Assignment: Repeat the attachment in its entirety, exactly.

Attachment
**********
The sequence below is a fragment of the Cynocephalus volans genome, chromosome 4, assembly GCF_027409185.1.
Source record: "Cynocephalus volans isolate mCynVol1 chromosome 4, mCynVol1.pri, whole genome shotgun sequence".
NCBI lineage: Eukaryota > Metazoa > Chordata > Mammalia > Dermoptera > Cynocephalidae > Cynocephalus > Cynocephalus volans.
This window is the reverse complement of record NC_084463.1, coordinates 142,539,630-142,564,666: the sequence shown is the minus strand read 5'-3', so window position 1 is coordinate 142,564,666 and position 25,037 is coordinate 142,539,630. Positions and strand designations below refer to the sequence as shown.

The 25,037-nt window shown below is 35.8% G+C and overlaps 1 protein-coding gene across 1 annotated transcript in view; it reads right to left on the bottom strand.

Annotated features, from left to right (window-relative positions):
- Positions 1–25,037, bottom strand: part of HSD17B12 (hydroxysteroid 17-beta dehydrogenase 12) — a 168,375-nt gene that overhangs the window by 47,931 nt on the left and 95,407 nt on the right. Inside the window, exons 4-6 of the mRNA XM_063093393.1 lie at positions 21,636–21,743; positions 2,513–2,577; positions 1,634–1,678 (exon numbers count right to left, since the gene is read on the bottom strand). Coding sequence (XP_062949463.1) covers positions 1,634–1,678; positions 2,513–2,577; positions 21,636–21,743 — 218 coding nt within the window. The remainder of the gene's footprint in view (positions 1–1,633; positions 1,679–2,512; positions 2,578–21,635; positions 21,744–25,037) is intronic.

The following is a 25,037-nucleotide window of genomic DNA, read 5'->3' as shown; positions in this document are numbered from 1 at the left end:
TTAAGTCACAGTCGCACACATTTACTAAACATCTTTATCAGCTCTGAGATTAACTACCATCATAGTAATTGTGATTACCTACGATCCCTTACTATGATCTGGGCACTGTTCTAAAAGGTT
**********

The sequence below is a fragment of the Cynocephalus volans genome, chromosome 4, assembly GCF_027409185.1.
Source record: "Cynocephalus volans isolate mCynVol1 chromosome 4, mCynVol1.pri, whole genome shotgun sequence".
NCBI lineage: Eukaryota > Metazoa > Chordata > Mammalia > Dermoptera > Cynocephalidae > Cynocephalus > Cynocephalus volans.
This window is the reverse complement of record NC_084463.1, coordinates 142,539,630-142,564,666: the sequence shown is the minus strand read 5'-3', so window position 1 is coordinate 142,564,666 and position 25,037 is coordinate 142,539,630. Positions and strand designations below refer to the sequence as shown.

The 25,037-nt window shown below is 35.8% G+C and overlaps 1 protein-coding gene across 1 annotated transcript in view; it reads right to left on the bottom strand.

Annotated features, from left to right (window-relative positions):
- Positions 1–25,037, bottom strand: part of HSD17B12 (hydroxysteroid 17-beta dehydrogenase 12) — a 168,375-nt gene that overhangs the window by 47,931 nt on the left and 95,407 nt on the right. Inside the window, exons 4-6 of the mRNA XM_063093393.1 lie at positions 21,636–21,743; positions 2,513–2,577; positions 1,634–1,678 (exon numbers count right to left, since the gene is read on the bottom strand). Coding sequence (XP_062949463.1) covers positions 1,634–1,678; positions 2,513–2,577; positions 21,636–21,743 — 218 coding nt within the window. The remainder of the gene's footprint in view (positions 1–1,633; positions 1,679–2,512; positions 2,578–21,635; positions 21,744–25,037) is intronic.

The following is a 25,037-nucleotide window of genomic DNA, read 5'->3' as shown; positions in this document are numbered from 1 at the left end:
TTAAGTCACAGTCGCACACATTTACTAAACATCTTTATCAGCTCTGAGATTAACTACCATCATAGTAATTGTGATTACCTACGATCCCTTACTATGATCTGGGCACTGTTCTAAAAGGTT